Meridian Star

Local News

September 7, 2013

Mayor's Youth Council steers teens toward leadership

MERIDIAN —     Students in Meridian are learning more about leadership through the efforts of a program designed to give them a closer look at the role of community leaders.

    The Mayor's Youth Leadership Council is in its third year in Meridian and is planning to expand into county schools this year, according to Jay Pearson, director of the Mississippi School of Protocol and Etiquette, which helps develop young leaders.

    "This is the program that developed the Mayor's Youth Leadership Council. It is also the program that is required to serve on the youth council," Pearson said. "It provides the students the leadership foundation and the life skills that they need to be successful in providing leadership in the organization. It's fun, it's interactive and they learn a lot of things that they don't get elsewhere."

    This year they are hoping to double the size of the program by opening it up to the county schools. They also have a new program through which teachers are trained.

    "Every teacher that participates in our Parent-Teacher Reinforcement Day gets free CEU credits, which has an $1,800 value," Pearson said. "We have partnered with the Department of Defense and they will actually come in and teach a component of the program called Teaching to the Digitally-Aged Student.

    This year parents will also be provided with college scholarship information, he said.

    Renuka Srivastava, a student at Meridian High School, has been elected mayor. She is in her third year of the program and said it gives students an opportunity to learn more about the surrounding area.

    "We do tons of community service. We reach out to everyone in Meridian. We want to involve ourselves and give back to Meridian," Srivastava said. "Through this council, I have met the governor of Mississippi. I've met the lieutenant governor. We have gotten to meet a lot of different people from Meridian. We have done so many fundraisers."

    The program also brings students together from different parts of town, she said.

    "Before, a lot of the people were not as verbal or as outgoing and didn't really involve themselves. After this program, a lot of people have come together," Srivastava said. "For example, people from Lamar School, Meridian High School, and Northeast, have come together.     We have met, put aside our school rivalries and become friends."

Annabella Sills of Lamar School, is in her first year on the council.

    "I've met so many people. Being at different schools, you don't really get to meet people from different schools," Sills said. "We do lots of community projects together and we have become really good friends. It's really good to get to reach the other youth in your community that you wouldn't get to meet otherwise."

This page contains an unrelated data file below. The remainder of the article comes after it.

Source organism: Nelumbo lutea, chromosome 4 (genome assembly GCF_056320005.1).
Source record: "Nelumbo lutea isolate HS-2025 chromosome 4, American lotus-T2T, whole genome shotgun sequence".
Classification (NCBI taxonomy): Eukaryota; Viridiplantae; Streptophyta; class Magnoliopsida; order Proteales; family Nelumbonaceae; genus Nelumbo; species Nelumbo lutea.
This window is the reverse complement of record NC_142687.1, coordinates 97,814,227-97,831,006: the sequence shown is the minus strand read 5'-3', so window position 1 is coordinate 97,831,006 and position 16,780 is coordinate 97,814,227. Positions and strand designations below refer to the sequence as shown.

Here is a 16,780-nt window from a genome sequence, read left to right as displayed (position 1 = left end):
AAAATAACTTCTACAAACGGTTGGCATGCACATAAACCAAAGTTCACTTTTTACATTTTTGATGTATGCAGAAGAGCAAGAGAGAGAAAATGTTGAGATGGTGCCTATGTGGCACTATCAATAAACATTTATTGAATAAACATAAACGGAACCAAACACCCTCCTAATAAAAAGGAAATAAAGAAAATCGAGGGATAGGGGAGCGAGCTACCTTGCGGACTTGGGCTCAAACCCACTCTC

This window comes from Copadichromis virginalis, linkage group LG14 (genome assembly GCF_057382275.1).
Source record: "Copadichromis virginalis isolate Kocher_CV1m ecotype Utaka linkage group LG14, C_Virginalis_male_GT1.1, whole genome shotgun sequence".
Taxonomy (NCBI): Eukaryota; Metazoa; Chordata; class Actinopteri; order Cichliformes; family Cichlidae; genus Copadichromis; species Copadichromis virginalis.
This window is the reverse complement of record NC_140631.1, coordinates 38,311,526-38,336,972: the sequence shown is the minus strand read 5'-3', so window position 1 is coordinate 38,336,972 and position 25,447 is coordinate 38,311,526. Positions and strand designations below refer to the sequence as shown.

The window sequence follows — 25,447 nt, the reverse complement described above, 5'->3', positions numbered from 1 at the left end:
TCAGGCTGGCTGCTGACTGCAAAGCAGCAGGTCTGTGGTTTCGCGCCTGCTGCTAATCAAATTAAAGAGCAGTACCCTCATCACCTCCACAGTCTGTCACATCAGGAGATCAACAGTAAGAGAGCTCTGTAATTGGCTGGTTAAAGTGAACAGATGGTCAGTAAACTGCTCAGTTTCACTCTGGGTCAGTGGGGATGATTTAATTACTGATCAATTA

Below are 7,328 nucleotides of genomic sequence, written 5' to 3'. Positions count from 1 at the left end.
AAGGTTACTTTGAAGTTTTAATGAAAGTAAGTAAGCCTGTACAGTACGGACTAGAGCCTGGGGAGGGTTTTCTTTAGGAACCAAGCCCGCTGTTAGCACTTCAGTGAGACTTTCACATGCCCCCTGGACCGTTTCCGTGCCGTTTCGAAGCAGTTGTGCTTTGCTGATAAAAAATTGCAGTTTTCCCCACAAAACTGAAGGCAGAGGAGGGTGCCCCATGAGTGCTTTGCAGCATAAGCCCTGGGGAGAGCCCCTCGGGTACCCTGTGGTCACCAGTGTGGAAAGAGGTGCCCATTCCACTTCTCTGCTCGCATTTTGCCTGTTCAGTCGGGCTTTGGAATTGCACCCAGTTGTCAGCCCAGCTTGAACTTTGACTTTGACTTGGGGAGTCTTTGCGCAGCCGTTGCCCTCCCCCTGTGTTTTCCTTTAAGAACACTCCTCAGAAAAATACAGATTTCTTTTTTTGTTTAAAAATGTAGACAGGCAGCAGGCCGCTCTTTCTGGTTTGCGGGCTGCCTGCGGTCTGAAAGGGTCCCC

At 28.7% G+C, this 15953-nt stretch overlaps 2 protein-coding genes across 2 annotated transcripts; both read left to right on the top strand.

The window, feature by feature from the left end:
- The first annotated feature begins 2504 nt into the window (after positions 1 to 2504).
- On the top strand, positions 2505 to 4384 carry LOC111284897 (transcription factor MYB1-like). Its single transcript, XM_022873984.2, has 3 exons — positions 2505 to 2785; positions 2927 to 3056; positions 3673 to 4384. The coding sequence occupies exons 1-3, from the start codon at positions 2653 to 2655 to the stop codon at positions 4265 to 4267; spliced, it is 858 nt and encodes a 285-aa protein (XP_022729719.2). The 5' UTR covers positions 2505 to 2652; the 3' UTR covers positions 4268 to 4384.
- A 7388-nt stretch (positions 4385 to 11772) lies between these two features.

Griffen Gardner of Northeast Lauderdale said the program has given him more self-confidence.

    "When I joined the council, you can probably ask anyone of the original people on the council, I was pretty shy," Gardner said. "As I've been on the council, I have been able to open up. It's just been a great, great way to meet new people and to get some great experiences that will stay with us throughout our entire lives."

    Now Gardner is comfortable with speaking to a group of people.

    "At one point we have all had to stand up and talk in front of people. If you can't just do it, you are going to have to learn it," Gardner said. "Part of being on this council is being confident in yourself and to stand up and talk, to express yourself."

    Shahmeer Hashmat of Lamar School said they have done everything from serving hot chocolate downtown during the Christmas season to hosting a crime summit for young people.     Although different, each experience was meaningful, he said.

    The council invited police officers, attorneys and others to talk about crime to other young people, who were given the opportunity to ask questions about crime and discuss its impact on people their age. Hashmat said he learned that many teens didn't have access to information about what  the community was doing to help them.

    "They didn't know exactly what they had to do and what they could do to improve on it, to improve themselves and the community around them," Hashmat said. "When the summit came along, they got the answers to those questions. They learned what they could do to improve. I think if we keep doing this, more people will start to understand how this community is and what people can do to help out."

    Sills agreed.

    "They felt like they were being heard and it wasn't just all the adults making decisions and that no one cares. They felt a part of it," Sills said. "The policemen came out and talked and they (youth) felt like they were on their side. They wanted to help them; they weren't against them."

    Pearson is optimistic that the local program will grow.

    "Every student who completes the program can then apply to be on the Mayor's Youth Leadership Council. The goal is to have 35 well trained, well educated teen voices that can go and not only have an impact in their community but with the entire state," Pearson said.

    For more information, go to

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